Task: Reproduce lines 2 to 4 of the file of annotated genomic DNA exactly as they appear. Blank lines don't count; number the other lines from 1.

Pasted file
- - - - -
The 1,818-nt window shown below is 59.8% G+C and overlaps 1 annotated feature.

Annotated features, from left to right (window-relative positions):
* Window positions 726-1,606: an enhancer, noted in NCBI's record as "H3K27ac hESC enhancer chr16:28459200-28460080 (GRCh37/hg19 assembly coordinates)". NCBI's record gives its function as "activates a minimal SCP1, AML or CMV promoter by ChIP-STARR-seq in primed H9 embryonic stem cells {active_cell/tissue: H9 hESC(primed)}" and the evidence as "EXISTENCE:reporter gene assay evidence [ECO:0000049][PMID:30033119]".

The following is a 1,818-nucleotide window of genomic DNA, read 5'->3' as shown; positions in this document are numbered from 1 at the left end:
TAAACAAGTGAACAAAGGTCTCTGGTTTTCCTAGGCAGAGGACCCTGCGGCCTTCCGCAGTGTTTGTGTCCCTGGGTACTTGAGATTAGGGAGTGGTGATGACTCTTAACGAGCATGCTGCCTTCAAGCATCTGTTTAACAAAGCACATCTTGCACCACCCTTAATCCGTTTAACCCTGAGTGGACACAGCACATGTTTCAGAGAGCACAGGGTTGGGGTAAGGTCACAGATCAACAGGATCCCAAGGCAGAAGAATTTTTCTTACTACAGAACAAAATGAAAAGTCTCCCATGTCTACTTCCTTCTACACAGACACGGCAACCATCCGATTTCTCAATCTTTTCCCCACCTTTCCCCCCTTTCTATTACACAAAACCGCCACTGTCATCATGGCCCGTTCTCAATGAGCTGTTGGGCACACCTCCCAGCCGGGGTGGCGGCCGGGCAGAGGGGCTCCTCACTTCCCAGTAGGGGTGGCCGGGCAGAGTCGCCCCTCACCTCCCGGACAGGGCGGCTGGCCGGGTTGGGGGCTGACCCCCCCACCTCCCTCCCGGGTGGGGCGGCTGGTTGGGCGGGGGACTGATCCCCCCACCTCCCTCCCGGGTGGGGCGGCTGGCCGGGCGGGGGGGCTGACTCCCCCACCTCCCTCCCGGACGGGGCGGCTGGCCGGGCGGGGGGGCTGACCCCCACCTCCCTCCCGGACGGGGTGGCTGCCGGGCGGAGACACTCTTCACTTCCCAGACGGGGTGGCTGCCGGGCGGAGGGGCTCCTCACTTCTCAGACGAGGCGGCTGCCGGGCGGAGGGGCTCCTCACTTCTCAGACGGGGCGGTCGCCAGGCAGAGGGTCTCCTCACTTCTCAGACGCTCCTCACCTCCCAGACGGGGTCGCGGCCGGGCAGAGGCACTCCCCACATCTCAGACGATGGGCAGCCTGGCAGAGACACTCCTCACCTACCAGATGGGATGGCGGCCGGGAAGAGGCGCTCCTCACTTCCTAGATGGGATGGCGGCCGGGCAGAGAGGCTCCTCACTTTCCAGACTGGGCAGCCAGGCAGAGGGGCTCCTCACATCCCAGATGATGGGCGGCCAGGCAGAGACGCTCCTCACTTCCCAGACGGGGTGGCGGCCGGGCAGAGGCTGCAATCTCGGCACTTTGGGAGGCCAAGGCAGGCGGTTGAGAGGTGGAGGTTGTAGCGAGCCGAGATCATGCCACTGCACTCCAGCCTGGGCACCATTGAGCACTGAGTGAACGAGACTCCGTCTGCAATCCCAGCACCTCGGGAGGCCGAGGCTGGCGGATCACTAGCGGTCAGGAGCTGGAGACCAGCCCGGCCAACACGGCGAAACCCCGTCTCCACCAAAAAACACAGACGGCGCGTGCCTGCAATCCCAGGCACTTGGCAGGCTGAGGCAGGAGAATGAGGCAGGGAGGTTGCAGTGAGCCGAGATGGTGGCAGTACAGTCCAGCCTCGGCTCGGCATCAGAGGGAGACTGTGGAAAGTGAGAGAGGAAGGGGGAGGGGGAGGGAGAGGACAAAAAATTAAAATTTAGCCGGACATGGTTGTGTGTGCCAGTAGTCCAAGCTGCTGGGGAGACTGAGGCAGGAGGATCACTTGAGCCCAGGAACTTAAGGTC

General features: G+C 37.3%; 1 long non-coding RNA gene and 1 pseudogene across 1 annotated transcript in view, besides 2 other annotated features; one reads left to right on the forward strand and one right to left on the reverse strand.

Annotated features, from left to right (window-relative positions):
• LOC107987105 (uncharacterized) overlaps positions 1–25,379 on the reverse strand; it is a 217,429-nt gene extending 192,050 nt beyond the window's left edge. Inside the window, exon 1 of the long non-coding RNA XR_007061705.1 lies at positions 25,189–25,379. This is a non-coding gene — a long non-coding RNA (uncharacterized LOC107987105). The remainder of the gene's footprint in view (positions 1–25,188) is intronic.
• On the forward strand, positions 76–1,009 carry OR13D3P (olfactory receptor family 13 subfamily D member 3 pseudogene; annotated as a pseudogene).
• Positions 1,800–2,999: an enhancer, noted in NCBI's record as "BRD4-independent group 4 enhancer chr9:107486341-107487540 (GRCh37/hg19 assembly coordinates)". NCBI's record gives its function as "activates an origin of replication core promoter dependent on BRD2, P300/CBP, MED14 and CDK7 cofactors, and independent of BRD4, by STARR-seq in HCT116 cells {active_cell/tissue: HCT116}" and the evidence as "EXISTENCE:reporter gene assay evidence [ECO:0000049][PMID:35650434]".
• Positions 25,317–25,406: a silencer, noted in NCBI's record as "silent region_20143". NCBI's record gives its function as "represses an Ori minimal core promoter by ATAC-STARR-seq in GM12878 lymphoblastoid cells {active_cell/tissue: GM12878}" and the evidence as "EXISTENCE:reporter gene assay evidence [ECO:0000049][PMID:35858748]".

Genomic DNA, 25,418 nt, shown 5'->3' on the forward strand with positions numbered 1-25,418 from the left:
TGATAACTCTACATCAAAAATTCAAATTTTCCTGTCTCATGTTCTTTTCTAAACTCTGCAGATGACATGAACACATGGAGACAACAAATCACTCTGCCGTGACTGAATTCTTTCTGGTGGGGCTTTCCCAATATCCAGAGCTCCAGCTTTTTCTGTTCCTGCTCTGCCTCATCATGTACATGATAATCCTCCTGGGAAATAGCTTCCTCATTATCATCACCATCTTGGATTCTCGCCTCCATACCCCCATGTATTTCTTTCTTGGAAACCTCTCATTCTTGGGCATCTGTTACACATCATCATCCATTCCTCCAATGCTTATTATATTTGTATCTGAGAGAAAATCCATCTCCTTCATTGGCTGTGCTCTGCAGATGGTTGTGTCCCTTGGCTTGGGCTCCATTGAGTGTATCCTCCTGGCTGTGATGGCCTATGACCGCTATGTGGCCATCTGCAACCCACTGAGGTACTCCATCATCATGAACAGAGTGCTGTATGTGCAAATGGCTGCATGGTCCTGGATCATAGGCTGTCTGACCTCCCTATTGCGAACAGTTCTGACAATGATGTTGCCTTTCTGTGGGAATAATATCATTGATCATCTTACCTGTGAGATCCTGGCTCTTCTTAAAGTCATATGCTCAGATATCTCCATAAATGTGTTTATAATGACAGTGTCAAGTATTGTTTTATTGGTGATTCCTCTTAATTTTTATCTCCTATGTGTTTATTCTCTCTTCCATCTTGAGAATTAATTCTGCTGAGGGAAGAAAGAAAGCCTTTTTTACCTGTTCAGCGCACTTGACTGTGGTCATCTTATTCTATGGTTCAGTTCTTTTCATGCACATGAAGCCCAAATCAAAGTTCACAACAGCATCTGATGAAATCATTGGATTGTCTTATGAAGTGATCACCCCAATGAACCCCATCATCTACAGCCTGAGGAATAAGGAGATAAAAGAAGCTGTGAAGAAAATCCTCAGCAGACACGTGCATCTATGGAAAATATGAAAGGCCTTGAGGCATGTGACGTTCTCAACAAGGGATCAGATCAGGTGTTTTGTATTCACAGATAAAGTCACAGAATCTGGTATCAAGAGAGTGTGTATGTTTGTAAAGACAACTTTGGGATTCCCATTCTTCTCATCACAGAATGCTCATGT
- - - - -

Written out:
Annotated features, from left to right (window-relative positions):
* Window positions 726-1,606: an enhancer, noted in NCBI's record as "H3K27ac hESC enhancer chr16:28459200-28460080 (GRCh37/hg19 assembly coordinates)". NCBI's record gives its function as "activates a minimal SCP1, AML or CMV promoter by ChIP-STARR-seq in primed H9 embryonic stem cells {active_cell/tissue: H9 hESC(primed)}" and the evidence as "EXISTENCE:reporter gene assay evidence [ECO:0000049][PMID:30033119]".

The following is a 1,818-nucleotide window of genomic DNA, read 5'->3' as shown; positions in this document are numbered from 1 at the left end: